We love the concept of superfoods – kind of the superheroes of the food world. While you’ll hear me all the time promoting everyday superfoods that are widely available in your local grocer or supermarket, there are every year a few new ones that make the headlines. So here are my predictions for the superfoods that are taking the world by storm.
I’ve long been a big fan of legumes or sometimes called pulses. These are beans, chickpeas and lentils of all kinds. There are numerous different varieties and they are pretty fabulous nutritionally as we can count them as our protein food or smart carb on the Dr Joanna Plate. In fact 2016 is the International Year of the Pulse so this superfood is timely!
Lupin is a legume but it’s pretty unique in its nutritional profile. Like other legumes it’s high in protein, but it has a very low amount of available carbohydrate and an extremely high level of fibre. 100g of lupin provides about 40g of protein, only 4g of carbohydrate, 6g of fat and a whopping 37g of fibre!
This makes it a pretty amazing food to add to a recipe to reduce the glycaemic load, while boosting the fibre and protein. It can therefore be of benefit in controlling blood glucose levels, reducing blood cholesterol levels and boosting gut health.
You can buy it as lupin flakes (buy online) or as lupin flour (find a stockist). The flakes make an excellent crumb for schnitzel or baked fish or chicken, or to make into falafel. The flour works really well when used to substitute some of the regular flour in a recipe.
Check out this terrific video from Lupin Foods for more info: What’s So Good About Lupins?
In this era of grai
n phobia (and I don’t share that view), I’m loving that this new to us, but actually an ancient grain, is hitting the superfood scene. Teff is a tiny grain that has been traditionally grown in Ethiopia and Eritrea. It’s incredibly resilient and so thrives in the many difficult conditions of these areas of Africa. It is now gaining attention from the rest of the world due to its nutritional properties.
It is high in a special type of fibre called resistant starch. This promotes the growth of beneficial bacteria in the gut, boosting immune function and promoting good gut health. It is also gluten free, and is especially high in calcium – terrific for those on dairy-free diets. It also has more iron, zinc and magnesium than wheat, with less phytic acid that reduces the absorption of these minerals.
Teff is similar to millet or quinoa in cooking, and so you can use it as an alternative in any recipe. It’s also gluten free making it ideal for coeliacs and anyone following a low or gluten free diet.
Matcha is powdered green tea leaves and we have long known the fabulous benefits of drinking green tea. Where matcha differs is that you actually consume the leaves, unlike the traditional steeped tea. This means that matcha has higher levels of the polyphenol antioxidants found in green tea.
There is some concern there may be heavy metal contaminants such as lead in matcha as these can concentrate in the leaf so I would look for a brand that tests for this.
Blackmores have added matcha to their superfoods range and you can add the powder to water, into your favourite smoothie or even add to a range of recipes. It’s incredibly popular in Japan and I’m foreseeing a surge of matcha products here.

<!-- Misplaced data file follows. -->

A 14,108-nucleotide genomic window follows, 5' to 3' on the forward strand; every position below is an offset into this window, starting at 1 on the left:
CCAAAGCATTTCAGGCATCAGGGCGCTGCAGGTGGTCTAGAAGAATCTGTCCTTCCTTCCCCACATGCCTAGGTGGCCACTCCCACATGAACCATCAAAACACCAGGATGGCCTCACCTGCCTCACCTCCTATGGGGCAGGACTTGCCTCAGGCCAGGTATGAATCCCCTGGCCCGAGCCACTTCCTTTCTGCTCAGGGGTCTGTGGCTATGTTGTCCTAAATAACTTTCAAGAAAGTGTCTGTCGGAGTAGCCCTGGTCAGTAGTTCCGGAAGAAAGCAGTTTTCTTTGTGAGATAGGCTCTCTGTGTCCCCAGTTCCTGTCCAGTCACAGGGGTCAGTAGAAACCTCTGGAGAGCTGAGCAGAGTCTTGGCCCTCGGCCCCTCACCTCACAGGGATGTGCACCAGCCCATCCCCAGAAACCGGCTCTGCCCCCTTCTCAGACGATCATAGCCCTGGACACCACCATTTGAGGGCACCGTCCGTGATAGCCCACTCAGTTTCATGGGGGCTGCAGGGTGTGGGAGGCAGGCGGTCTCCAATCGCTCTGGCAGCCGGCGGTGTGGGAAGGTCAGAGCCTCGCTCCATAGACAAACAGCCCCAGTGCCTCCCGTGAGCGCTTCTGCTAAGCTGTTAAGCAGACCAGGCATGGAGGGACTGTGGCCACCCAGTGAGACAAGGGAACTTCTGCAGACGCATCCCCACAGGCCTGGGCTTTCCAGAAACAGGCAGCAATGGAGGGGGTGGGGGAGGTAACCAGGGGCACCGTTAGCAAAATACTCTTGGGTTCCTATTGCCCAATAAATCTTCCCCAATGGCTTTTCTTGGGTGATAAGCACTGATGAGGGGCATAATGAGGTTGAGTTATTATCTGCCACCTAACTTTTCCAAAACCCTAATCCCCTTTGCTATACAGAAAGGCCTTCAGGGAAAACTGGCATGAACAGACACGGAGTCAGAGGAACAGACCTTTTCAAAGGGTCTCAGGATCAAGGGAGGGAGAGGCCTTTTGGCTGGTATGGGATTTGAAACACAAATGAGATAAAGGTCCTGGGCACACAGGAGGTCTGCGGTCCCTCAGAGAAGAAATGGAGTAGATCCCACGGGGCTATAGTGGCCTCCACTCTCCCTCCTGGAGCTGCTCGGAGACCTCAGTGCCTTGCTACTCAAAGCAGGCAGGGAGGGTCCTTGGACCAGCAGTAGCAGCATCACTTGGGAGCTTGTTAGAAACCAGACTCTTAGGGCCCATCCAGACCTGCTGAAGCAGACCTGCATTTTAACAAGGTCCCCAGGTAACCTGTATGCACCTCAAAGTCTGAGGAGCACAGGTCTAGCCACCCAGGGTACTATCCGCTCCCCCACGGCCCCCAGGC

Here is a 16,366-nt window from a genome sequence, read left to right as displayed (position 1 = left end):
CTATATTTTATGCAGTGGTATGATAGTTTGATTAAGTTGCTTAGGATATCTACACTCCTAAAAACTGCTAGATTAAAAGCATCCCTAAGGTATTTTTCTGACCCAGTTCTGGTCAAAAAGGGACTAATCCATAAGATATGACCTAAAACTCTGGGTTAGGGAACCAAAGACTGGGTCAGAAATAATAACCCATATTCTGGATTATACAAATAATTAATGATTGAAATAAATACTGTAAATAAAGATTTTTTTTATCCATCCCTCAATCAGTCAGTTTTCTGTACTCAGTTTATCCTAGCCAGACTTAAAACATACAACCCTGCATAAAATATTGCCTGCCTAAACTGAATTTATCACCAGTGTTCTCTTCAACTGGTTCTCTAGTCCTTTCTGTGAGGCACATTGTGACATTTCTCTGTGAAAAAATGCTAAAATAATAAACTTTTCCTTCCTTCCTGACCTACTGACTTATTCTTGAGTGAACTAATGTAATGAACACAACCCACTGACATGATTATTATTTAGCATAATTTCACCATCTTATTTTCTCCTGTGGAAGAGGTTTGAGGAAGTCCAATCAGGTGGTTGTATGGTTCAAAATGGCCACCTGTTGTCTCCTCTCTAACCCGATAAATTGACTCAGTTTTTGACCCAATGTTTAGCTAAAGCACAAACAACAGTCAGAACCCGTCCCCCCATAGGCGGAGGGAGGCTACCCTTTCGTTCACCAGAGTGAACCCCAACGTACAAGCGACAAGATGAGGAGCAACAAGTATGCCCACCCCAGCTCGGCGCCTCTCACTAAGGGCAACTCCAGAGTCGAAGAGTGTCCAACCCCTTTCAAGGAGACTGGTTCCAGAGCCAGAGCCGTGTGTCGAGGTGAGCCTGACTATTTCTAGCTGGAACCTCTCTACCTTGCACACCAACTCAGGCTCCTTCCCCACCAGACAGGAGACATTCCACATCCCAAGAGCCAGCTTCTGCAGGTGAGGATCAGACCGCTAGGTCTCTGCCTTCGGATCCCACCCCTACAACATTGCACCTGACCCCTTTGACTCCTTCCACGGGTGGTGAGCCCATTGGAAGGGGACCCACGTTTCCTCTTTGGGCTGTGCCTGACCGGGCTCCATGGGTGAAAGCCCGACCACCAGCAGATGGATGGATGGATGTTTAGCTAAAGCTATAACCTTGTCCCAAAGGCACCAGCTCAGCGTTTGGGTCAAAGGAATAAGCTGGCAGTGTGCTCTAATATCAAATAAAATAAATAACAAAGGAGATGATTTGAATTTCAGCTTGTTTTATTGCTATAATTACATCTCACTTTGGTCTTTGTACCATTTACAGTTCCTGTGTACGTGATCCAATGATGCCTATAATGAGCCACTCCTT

GREEN BANANA FLOUR
I’ve long been a fan of green banana flour and since a number of journalists have recently asked me about this I’m predicting it will hit mainstream this year.
Green banana flour is a really interesting product and I’ve been having fun experimenting with it. I have a huge interest in gut health and how our diet influences the types and amounts of bacterial groups living within the gut. A particular type of fibre called resistant starch has recently been recognised as be a key influencer as it ‘feeds’ the good bacteria, encouraging their growth to the detriment of the bad guys. This is why green banana flour caught my attention. Green bananas are high in resistant starch and so the resultant flour has real potential as a functional food with knock-on gut and other health benefits.
CSIRO here in Australia recommend that we consume 20g of resistant starch daily, yet most of us are only getting about 5g. About 40g of green banana flour provides 20g of resistant starch – that’s only 2 tablespoons. So although the carbohydrate content of green banana flour looks to be similar to wheat flour, about two thirds of it is resistant starch. In other words it is carbohydrate that is resistant to breakdown in the small intestine by our own digestive enzymes, and so instead it enters the colon where it is fermented by the gut bacteria. This releases beneficial short chain fatty acids that help to keep the cells of the colon healthy, but also boost our immune function and are absorbed up into the blood stream with various other health effects throughout the body. We also obtain some energy from this process, so the gut bacteria are essentially helping us to digest and make use of the food.
Green banana flour is also gluten free so ideal for coeliacs or those with a gluten intolerance. It doesn’t taste of bananas so if you don’t like the fresh fruit don’t let that put you off. I have successfully used it in pizza bases, muffins and other baking. If you don’t need the recipe to be gluten free, try substituting some of the wheat flour with green banana flour to lower the carbohydrate, glycaemic load and boost the fibre and resistant starch. I used it in my pizza base recipe and it works brilliantly.
This article was originally published on Dr. Joanna McMillan’s site.